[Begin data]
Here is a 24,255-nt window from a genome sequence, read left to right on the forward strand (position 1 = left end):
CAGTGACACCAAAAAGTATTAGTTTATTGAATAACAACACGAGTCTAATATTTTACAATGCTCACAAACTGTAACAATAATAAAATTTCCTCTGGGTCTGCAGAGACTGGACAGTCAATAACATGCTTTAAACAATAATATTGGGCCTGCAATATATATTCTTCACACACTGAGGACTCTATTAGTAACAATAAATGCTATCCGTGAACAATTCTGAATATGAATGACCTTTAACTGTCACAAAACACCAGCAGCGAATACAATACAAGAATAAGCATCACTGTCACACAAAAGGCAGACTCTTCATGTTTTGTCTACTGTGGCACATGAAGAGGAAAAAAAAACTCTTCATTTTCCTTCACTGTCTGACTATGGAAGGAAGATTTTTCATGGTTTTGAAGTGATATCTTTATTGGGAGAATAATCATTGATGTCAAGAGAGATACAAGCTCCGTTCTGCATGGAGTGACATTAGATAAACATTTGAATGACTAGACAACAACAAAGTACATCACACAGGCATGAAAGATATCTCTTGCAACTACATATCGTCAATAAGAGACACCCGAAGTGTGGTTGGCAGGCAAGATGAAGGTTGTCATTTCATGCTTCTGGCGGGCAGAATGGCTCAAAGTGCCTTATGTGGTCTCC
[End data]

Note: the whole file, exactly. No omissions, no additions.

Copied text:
Here is a 24,255-nt window from a genome sequence, read left to right on the forward strand (position 1 = left end):
CAGTGACACCAAAAAGTATTAGTTTATTGAATAACAACACGAGTCTAATATTTTACAATGCTCACAAACTGTAACAATAATAAAATTTCCTCTGGGTCTGCAGAGACTGGACAGTCAATAACATGCTTTAAACAATAATATTGGGCCTGCAATATATATTCTTCACACACTGAGGACTCTATTAGTAACAATAAATGCTATCCGTGAACAATTCTGAATATGAATGACCTTTAACTGTCACAAAACACCAGCAGCGAATACAATACAAGAATAAGCATCACTGTCACACAAAAGGCAGACTCTTCATGTTTTGTCTACTGTGGCACATGAAGAGGAAAAAAAAACTCTTCATTTTCCTTCACTGTCTGACTATGGAAGGAAGATTTTTCATGGTTTTGAAGTGATATCTTTATTGGGAGAATAATCATTGATGTCAAGAGAGATACAAGCTCCGTTCTGCATGGAGTGACATTAGATAAACATTTGAATGACTAGACAACAACAAAGTACATCACACAGGCATGAAAGATATCTCTTGCAACTACATATCGTCAATAAGAGACACCCGAAGTGTGGTTGGCAGGCAAGATGAAGGTTGTCATTTCATGCTTCTGGCGGGCAGAATGGCTCAAAGTGCCTTATGTGGTCTCC